Nearly 40 years after hanging up his shoes, a former college football player is set to donate a kidney to his then-coach, who is suffering from end-stage renal failure.
“It’s an overly generous gesture on his part. It prolongs my life and will enable me to see my grandchildren longer,” says Jocelyn Beauvillier, touched.
The retired sports teacher has had to undergo dialysis every night for two years because of his end-stage kidney failure.
He had been on the Transplant Québec waiting list for a kidney transplant for several months when he went to a “reunion day” last June bringing together former Trappeurs du Collège football team player Marie-Victorin.
There he met Patrice Lortie, whom he had trained in 1985 and 1986 and whom he had not seen since.
“I noticed that he was not doing well at all. Despite that, he was an energetic person, in great shape, a real football coach!” says Mr Lortie, who is a secondary school French teacher.
The two athletes quickly discovered that they had the same blood type, O negative. According to Héma-Québec, only 7% of Quebecers have it.
A host of tests followed to determine if Patrice Lortie’s kidneys were compatible with those of the former coach.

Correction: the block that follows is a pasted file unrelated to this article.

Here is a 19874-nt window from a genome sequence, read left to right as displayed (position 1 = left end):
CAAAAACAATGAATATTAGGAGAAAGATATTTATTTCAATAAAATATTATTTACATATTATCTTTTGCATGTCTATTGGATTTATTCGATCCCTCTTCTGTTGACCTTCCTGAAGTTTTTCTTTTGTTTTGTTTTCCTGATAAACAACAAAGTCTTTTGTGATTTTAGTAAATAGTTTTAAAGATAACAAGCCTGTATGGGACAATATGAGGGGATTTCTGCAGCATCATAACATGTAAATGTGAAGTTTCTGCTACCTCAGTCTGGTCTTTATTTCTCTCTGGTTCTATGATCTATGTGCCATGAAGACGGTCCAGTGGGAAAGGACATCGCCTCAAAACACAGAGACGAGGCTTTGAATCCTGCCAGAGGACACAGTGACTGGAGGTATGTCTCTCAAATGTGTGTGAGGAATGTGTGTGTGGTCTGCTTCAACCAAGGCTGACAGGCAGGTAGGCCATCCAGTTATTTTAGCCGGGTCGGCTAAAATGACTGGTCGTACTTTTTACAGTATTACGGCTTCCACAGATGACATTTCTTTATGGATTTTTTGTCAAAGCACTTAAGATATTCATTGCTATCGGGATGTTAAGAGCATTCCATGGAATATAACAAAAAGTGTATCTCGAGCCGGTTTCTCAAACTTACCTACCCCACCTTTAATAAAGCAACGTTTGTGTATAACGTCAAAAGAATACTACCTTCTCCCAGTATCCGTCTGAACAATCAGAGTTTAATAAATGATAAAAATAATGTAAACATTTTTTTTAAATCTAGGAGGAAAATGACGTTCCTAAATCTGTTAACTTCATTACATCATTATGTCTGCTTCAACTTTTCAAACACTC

“They checked everything to make sure both kidneys were pumping the same thing, they had to be equal. Everything was beautiful, everything was good,” explains Mr Lortie, 57 years old.
In mid-January, he first met the surgeon at McGill University Health Center (MUHC), who will remove his right kidney. The surgery is scheduled to take place in March.
The operation was expected to take around three and a half hours, the hospital stay three days and recovery six weeks.
“We are very happy! We want to continue. I’m afraid a little [cette opération]because I’ve never had an operation. I don’t know exactly how my body will react,” says Mr Lortie, who says the risk of complications is only one in 3,000.
Last year, MUHC performed 115 kidney transplants, 17 of which were from living donors.
In Canada, 26% of kidney transplants are from living donors, according to the latest data from the Canadian Organ Failure and Transplant Registry. Almost half of the living donors are not relatives of the recipient, it is said.
“It’s a godsend. Living organ donation is an extraordinary gesture. It moves me a lot,” says Mr Beauvillier, his throat tightening with emotion.
“I wouldn’t do it for anyone, but Jocelyn deserves to be done for them,” says Mr. Lortie.
“He was a very committed person, not only on the field but also off it. He has helped many young people who have encountered family difficulties or problems other than in sports, ”he emphasizes.
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